Older observers with long memories will recall that Westerners giddy over Arab Spring revolutions also expressed naive hope when today’s overthrown were yesterday’s overthrowers. When Muammar Qaddafi first seized power, for instance, The Nation magazine greeted him as a liberator. Is the possibility of worse replacing bad that difficult to grasp? In France in 1789, in Russia in 1917, and in Iran in 1979, oppressive regimes fell to forces that ultimately proved more oppressive. The history of 2011 won’t be written in 2011, so “Whither the Arab Spring?” is still an open question—just not one as open in the fall as it was in the spring.
The reality of Middle Eastern democracy doesn’t resemble the dreams of its Western cheerleaders. This is as much a reflection of our hubris as it is of their backwardness. Uprooting centuries of Islamic Civilization would be as difficult as instilling centuries of Western Civilization. Change is often glacial; rarely seismic. And the change we want for them isn’t necessarily the change they desire for themselves.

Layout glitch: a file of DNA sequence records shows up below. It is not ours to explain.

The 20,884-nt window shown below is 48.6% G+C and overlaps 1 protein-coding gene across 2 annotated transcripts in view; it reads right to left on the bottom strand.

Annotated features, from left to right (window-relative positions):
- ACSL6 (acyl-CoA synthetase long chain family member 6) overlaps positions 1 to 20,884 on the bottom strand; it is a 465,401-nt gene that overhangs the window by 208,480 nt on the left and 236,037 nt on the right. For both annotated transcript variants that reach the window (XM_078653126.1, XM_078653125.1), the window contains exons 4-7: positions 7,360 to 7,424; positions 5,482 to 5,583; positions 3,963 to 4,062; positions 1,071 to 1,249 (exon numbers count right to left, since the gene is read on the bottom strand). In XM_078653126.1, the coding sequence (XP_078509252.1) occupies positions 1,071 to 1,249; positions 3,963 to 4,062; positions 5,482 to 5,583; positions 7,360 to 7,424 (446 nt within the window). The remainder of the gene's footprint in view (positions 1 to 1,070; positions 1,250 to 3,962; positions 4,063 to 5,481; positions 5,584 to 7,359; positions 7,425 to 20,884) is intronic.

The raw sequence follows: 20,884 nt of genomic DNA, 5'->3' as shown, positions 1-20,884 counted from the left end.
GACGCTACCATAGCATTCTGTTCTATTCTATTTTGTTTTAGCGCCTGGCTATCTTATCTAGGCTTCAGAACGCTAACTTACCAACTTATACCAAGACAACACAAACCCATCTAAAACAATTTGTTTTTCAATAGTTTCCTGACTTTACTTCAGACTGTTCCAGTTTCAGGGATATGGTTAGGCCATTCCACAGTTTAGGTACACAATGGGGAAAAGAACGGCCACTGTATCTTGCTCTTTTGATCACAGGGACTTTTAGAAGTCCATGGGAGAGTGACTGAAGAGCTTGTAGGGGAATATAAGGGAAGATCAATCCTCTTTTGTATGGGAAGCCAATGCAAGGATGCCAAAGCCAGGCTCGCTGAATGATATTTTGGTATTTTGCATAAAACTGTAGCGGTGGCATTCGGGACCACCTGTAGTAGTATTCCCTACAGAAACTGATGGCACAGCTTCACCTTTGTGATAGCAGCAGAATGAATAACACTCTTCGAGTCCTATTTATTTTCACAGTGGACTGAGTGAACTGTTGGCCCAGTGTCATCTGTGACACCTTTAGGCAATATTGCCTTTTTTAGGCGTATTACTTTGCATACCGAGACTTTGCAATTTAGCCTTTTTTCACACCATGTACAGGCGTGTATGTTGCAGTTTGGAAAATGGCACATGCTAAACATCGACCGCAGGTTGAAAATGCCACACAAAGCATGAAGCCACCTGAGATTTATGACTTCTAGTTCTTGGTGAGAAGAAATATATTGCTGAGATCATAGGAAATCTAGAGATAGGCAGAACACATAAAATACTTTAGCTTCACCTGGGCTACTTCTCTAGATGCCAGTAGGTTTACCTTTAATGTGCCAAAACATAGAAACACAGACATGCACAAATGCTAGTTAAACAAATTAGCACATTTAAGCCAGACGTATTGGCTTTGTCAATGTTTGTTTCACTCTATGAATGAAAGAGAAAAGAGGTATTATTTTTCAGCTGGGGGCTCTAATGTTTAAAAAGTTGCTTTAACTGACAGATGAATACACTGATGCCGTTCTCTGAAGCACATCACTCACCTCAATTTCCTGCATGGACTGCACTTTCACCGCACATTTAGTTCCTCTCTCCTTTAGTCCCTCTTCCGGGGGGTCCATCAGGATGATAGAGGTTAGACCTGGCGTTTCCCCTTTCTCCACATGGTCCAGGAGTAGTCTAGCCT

Multicultural delusions, which often turn out to be parochial imaginings of the universality of Western institutions, set up the shock over the Islamist direction of the Arab Spring. So, too, did democratic delusions. Democracy can look like a quaint town meeting in Vermont. It can look like the bloodthirsty mob in Sirte. Westerners wrapped up in the word’s connotations lose track of its meaning. The political freedom of the ballot can be used to vote away religious, economic, and social freedoms. This is what democracy looks like—at least in Tunisia, Libya, and Egypt.
Democracy can give power to the people. It is more important to establish what the people can’t take away from the person. These restraints seem utterly lacking in the emerging regimes. More so than political freedom, the Middle East requires political limits.
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